Friday, July 25, 2008

Trails and Triggers!

As marketers, our endless thirst for seeking to understand more about our customers often leads us to miss out on the information trail that a customer is leaving in her daily interactions with your brand.

There are two types of trails that are left by customers, the "Tangible" trails, distinguished by those that can be captured by your systems, and the "Intangible" trails that may be observed by your channels and customer facing colleagues.

The former would include her birthday, size of items purchased or time of shopping, value of salary credit into account etc., whereas the latter would include the details of other shopping bags she has carried into the store or the perfume she comes wearing in........

The challenge is two fold. Which of these trails are relevant for your business, and how can you act on them?

(Have come across one too many programmes in which customers receive birthday cards from brands who have not touched their lives for at least 11 months prior to that event! And even worse, these cards quite often bear signature stamps. These programmes are quite often templated and in my opinion a waste of time!)

Globally credit card issuers have leveraged "tangible" trails and defined trigger points to their business advantage quite well. Hence it is not too surprising to receive an offer for sales finance, when you've conducted a high value electronic item purchase. Now of course the challenge lies in when is it that I receive the offer? Is it an SMS the customer receives within a few seconds of the transaction or after a fortnight when the card statement is sent!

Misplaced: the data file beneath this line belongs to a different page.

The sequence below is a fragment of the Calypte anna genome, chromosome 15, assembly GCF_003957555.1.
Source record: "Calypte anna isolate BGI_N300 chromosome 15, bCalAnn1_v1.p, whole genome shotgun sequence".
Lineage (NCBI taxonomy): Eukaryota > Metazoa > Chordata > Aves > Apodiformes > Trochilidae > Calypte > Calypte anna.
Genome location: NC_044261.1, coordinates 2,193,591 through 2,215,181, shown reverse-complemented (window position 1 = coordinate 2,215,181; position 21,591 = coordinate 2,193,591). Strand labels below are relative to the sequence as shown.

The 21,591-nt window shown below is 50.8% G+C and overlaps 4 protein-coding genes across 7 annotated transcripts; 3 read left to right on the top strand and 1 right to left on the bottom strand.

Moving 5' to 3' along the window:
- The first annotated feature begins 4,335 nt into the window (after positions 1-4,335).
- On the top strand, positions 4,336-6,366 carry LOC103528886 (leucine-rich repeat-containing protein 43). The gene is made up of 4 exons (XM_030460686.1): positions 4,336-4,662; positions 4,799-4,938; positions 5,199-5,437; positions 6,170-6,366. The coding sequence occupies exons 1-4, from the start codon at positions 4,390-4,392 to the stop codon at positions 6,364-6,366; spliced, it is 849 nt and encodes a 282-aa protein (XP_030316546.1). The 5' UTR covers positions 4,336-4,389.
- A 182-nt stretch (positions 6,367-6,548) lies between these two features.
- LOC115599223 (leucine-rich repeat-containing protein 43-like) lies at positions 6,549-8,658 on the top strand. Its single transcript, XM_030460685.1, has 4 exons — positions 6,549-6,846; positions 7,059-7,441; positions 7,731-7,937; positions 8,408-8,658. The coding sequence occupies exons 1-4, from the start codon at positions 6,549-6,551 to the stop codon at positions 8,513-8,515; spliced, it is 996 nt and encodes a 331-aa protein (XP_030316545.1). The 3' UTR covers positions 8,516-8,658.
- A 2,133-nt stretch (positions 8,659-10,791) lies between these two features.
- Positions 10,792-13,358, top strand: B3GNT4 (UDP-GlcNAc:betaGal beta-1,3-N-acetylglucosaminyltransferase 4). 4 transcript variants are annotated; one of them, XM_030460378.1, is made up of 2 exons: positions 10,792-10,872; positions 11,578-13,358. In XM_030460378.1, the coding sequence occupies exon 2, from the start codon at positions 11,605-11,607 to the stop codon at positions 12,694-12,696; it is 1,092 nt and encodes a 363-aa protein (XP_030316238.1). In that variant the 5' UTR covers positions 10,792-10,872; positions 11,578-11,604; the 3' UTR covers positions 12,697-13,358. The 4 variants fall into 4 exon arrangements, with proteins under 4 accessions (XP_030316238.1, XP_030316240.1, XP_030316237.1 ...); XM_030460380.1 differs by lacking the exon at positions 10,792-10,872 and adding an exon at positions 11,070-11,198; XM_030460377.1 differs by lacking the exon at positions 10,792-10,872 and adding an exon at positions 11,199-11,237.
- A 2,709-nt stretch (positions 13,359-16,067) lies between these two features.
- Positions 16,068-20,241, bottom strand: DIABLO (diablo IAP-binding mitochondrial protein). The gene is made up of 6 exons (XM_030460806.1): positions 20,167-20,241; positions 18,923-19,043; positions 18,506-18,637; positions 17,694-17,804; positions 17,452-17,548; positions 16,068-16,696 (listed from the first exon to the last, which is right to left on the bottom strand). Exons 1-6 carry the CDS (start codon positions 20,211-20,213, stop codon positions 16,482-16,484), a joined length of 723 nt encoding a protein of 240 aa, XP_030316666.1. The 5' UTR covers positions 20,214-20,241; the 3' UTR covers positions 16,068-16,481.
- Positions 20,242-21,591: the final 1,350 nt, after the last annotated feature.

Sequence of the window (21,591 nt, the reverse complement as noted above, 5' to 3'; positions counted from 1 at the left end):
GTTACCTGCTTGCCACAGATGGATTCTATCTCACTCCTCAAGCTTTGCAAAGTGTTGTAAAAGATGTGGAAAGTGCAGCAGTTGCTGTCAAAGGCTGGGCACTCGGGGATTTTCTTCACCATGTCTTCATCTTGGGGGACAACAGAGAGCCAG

The larger challenge lies for organisations that can communicate with their customers cost effectively only when the customer walks in ( as mailing out coupons can be quite an expensive and time consuming process!)

Do you believe that systems and processes are attuned to pick up relevant customer trails, define accurate trigger points and communicate customer benefits in real-time?

Believe that a fair amount of investments are sunk into reward points and mailing costs. It would be refreshing to see business managers diverting some of those budgets into systems which would allow them to listen better and deliver greater value to their customers!

Tuesday, July 22, 2008

So what if I don't want to engage?

The loyalty buzz phrase of the moment seems to be “engagement marketing”. It a phrase that’s been around for several years, but its meaning seems to have morphed from engaging customers with the brand via dialogue and personalized communications, to inviting customers to actively participate with the brand, via interactive blogs, viral video contests and social networking sites.

Either way, the question I’ve been pondering is, what if I’m a loyal customer and I don’t want to interact with the brand? The fact is for every rabid Apple, Xbox and Toyota Prius customer, there are other customers that just want to be left alone to enjoy their product or service in peace. And for low involvement categories (think auto insurance) there may be few to zero customers who want to actively engage with you.

The point is, in the rush for companies to launch a corporate blog, put a page up on MySpace or release a new-fangled widget, it would be a mistake to forget the basics--the “blocking and tackling” that should be a part of every loyalty or customer retention program.